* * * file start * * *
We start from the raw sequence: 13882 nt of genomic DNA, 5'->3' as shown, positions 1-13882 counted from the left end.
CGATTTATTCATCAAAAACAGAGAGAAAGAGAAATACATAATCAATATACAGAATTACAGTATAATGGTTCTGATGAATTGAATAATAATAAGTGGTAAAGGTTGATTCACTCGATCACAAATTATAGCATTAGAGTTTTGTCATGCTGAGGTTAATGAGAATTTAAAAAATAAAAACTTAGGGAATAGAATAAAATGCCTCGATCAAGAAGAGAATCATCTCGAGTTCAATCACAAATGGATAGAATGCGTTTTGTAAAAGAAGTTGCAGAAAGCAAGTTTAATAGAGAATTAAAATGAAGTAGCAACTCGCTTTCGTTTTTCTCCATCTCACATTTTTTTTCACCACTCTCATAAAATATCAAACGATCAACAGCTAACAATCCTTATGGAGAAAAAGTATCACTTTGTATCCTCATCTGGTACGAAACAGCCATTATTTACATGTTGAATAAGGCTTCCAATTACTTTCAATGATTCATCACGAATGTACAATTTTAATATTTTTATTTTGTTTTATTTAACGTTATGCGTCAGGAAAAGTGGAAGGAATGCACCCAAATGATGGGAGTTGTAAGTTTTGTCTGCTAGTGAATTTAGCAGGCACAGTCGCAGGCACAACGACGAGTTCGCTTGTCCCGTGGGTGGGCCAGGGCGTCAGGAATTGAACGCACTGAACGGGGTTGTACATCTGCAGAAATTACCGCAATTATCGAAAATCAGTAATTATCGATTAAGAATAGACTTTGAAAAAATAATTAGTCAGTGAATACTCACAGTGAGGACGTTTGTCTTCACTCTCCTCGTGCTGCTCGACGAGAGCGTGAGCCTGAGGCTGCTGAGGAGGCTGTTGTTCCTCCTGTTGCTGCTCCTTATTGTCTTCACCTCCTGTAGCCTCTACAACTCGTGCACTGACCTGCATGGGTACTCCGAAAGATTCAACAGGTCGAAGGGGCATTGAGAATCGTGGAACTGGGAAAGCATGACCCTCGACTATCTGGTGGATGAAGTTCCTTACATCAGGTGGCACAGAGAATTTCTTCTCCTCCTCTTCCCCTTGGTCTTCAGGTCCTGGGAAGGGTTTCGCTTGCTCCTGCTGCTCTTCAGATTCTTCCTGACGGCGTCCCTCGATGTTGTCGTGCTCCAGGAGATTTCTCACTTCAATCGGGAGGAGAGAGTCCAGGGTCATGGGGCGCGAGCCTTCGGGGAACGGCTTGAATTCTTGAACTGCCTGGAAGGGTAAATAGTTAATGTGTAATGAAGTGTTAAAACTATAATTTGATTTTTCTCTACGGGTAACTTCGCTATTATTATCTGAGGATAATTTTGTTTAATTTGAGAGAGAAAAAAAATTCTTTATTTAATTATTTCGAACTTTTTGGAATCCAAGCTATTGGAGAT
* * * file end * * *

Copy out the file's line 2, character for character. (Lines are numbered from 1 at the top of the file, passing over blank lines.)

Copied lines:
CGATTTATTCATCAAAAACAGAGAGAAAGAGAAATACATAATCAATATACAGAATTACAGTATAATGGTTCTGATGAATTGAATAATAATAAGTGGTAAAGGTTGATTCACTCGATCACAAATTATAGCATTAGAGTTTTGTCATGCTGAGGTTAATGAGAATTTAAAAAATAAAAACTTAGGGAATAGAATAAAATGCCTCGATCAAGAAGAGAATCATCTCGAGTTCAATCACAAATGGATAGAATGCGTTTTGTAAAAGAAGTTGCAGAAAGCAAGTTTAATAGAGAATTAAAATGAAGTAGCAACTCGCTTTCGTTTTTCTCCATCTCACATTTTTTTTCACCACTCTCATAAAATATCAAACGATCAACAGCTAACAATCCTTATGGAGAAAAAGTATCACTTTGTATCCTCATCTGGTACGAAACAGCCATTATTTACATGTTGAATAAGGCTTCCAATTACTTTCAATGATTCATCACGAATGTACAATTTTAATATTTTTATTTTGTTTTATTTAACGTTATGCGTCAGGAAAAGTGGAAGGAATGCACCCAAATGATGGGAGTTGTAAGTTTTGTCTGCTAGTGAATTTAGCAGGCACAGTCGCAGGCACAACGACGAGTTCGCTTGTCCCGTGGGTGGGCCAGGGCGTCAGGAATTGAACGCACTGAACGGGGTTGTACATCTGCAGAAATTACCGCAATTATCGAAAATCAGTAATTATCGATTAAGAATAGACTTTGAAAAAATAATTAGTCAGTGAATACTCACAGTGAGGACGTTTGTCTTCACTCTCCTCGTGCTGCTCGACGAGAGCGTGAGCCTGAGGCTGCTGAGGAGGCTGTTGTTCCTCCTGTTGCTGCTCCTTATTGTCTTCACCTCCTGTAGCCTCTACAACTCGTGCACTGACCTGCATGGGTACTCCGAAAGATTCAACAGGTCGAAGGGGCATTGAGAATCGTGGAACTGGGAAAGCATGACCCTCGACTATCTGGTGGATGAAGTTCCTTACATCAGGTGGCACAGAGAATTTCTTCTCCTCCTCTTCCCCTTGGTCTTCAGGTCCTGGGAAGGGTTTCGCTTGCTCCTGCTGCTCTTCAGATTCTTCCTGACGGCGTCCCTCGATGTTGTCGTGCTCCAGGAGATTTCTCACTTCAATCGGGAGGAGAGAGTCCAGGGTCATGGGGCGCGAGCCTTCGGGGAACGGCTTGAATTCTTGAACTGCCTGGAAGGGTAAATAGTTAATGTGTAATGAAGTGTTAAAACTATAATTTGATTTTTCTCTACGGGTAACTTCGCTATTATTATCTGAGGATAATTTTGTTTAATTTGAGAGAGAAAAAAAATTCTTTATTTAATTATTTCGAACTTTTTGGAATCCAAGCTATTGGAGAT